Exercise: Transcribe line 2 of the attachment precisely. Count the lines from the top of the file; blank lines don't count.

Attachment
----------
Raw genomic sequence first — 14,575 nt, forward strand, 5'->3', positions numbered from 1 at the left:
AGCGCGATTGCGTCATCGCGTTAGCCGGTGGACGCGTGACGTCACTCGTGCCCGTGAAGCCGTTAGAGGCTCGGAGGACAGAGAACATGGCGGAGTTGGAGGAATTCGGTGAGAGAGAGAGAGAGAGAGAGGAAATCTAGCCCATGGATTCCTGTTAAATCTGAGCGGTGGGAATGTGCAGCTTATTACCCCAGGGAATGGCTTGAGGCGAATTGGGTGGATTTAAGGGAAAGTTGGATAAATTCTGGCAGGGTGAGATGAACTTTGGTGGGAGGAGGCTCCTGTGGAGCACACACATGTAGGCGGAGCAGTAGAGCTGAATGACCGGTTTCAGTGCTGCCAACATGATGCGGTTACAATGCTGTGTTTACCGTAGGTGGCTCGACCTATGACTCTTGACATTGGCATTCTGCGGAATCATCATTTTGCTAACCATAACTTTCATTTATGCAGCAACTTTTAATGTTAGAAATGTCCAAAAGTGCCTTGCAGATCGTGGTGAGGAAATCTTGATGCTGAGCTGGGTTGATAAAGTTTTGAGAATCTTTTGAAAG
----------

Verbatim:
AGCGCGATTGCGTCATCGCGTTAGCCGGTGGACGCGTGACGTCACTCGTGCCCGTGAAGCCGTTAGAGGCTCGGAGGACAGAGAACATGGCGGAGTTGGAGGAATTCGGTGAGAGAGAGAGAGAGAGAGAGGAAATCTAGCCCATGGATTCCTGTTAAATCTGAGCGGTGGGAATGTGCAGCTTATTACCCCAGGGAATGGCTTGAGGCGAATTGGGTGGATTTAAGGGAAAGTTGGATAAATTCTGGCAGGGTGAGATGAACTTTGGTGGGAGGAGGCTCCTGTGGAGCACACACATGTAGGCGGAGCAGTAGAGCTGAATGACCGGTTTCAGTGCTGCCAACATGATGCGGTTACAATGCTGTGTTTACCGTAGGTGGCTCGACCTATGACTCTTGACATTGGCATTCTGCGGAATCATCATTTTGCTAACCATAACTTTCATTTATGCAGCAACTTTTAATGTTAGAAATGTCCAAAAGTGCCTTGCAGATCGTGGTGAGGAAATCTTGATGCTGAGCTGGGTTGATAAAGTTTTGAGAATCTTTTGAAAG